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Private, for-profit charter company to run Muskegon Heights schools

The emergency manager of the Muskegon Heights Public School district has signed a contract with a private company to run the district next year.

Mosaica Education is a for-profit charter operator that already runs six other charter schools in Michigan.

The contract is signed but the emergency manager would not release it until the state treasury’s office approves it. He and other officials declined to share many details of what’s in it, including how much money the charter operator will make. The contract should be approved by the state by July 19th.

John Gretzinger, an attorney with the newly form Muskegon Heights Public School Academy System, says the contract runs for 5 years. He says there is an “out clause” for both the district and the company. He says the contract includes athletics, band, special education, and bussing.

Gretzinger says the system will get to lease two elementary schools, a middle school and the high school building for a dollar a year.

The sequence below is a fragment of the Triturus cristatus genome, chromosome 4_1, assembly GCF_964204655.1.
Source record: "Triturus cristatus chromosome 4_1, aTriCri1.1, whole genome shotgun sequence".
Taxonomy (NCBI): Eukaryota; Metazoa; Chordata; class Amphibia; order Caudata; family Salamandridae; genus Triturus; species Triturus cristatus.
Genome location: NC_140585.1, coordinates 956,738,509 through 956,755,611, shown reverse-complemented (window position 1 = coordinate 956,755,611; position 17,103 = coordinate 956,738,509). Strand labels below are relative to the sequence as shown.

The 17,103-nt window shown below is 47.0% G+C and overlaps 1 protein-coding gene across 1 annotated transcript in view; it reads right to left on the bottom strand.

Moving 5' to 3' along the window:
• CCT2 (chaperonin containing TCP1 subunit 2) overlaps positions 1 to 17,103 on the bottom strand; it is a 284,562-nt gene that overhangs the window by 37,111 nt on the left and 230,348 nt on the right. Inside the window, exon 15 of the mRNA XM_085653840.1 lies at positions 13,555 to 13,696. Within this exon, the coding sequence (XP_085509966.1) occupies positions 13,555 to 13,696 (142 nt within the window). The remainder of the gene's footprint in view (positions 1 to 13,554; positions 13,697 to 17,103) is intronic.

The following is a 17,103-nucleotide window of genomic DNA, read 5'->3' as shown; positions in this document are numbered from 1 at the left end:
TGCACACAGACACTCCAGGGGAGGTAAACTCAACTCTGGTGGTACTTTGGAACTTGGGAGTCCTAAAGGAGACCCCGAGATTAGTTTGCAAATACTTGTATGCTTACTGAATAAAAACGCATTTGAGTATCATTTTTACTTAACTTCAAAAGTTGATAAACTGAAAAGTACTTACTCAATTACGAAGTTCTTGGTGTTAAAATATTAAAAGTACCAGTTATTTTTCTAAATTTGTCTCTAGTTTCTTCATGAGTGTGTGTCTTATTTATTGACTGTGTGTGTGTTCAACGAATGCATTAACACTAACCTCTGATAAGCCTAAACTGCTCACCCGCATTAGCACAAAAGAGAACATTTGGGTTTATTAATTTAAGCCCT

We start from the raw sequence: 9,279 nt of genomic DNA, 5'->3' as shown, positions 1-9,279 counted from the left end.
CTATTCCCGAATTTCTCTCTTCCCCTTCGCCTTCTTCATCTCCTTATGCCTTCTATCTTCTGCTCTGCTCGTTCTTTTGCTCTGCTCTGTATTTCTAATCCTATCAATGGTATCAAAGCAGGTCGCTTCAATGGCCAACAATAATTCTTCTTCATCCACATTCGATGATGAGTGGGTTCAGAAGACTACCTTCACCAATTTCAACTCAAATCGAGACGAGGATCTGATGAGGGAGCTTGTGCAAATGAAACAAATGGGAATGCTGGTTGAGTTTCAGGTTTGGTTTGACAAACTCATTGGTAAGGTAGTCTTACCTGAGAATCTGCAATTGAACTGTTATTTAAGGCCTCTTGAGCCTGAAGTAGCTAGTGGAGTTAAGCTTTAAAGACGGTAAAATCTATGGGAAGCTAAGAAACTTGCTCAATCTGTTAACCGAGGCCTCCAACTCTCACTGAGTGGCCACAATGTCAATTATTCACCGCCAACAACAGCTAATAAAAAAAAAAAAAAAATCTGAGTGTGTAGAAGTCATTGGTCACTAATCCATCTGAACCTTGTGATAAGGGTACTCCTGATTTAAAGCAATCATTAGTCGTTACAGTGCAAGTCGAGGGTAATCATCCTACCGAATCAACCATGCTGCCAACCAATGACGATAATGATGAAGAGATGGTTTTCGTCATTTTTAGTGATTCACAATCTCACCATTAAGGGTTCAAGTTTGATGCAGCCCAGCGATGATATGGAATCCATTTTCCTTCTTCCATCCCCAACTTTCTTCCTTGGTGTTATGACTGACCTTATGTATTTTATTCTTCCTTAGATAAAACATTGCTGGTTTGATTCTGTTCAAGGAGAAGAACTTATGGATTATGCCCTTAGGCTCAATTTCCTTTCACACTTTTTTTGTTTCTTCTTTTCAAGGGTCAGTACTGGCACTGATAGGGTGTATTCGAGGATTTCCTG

Carmella Ealom was appointed Vice President of the newly formed board that will oversee the charter system. After months of confusion she says it’s nice a plan is finally in place.

“At the end of the day it’s about educating our children and I think we have to set aside any differences that we may have, any preconceived notions that we may have going forward and say we’re going to work together hand in hand to make this a success and that’s what I want to do,” Ealom said.

The roughly 50 people in attendance were receptive of the news, applauding when officials said there would be athletics next year.

Mosaica Education is one of the largest charter operators – running more than 50 schools around the globe.  Gene Eidelman is President of the company.

“The biggest challenge is the school has no money. So we have provided a five and a half million dollar commitment to have the funds here so we can open until the first check arrives. That was number one. Number two is hiring quality personnel; that is a huge challenge,” Eidelman said.

Eidelman says academic achievement will be the top priority. He says there will be longer school days and a longer school year.

Mosaica officials began interviewing candidates for teachers and staff right after the announcement Monday afternoon.

Next Monday the academy system's board will hold a special meeting to review the budget. More details of the agreement are expected to be available at that time.

Muskegon Heights schools requested a state appointed emergency manager last year. Its deficit is more than $12 million.

Lindsey Smith helps lead the station'sAmplify Team. She previously served as Michigan Public's Morning News Editor, Investigative Reporter and West Michigan Reporter.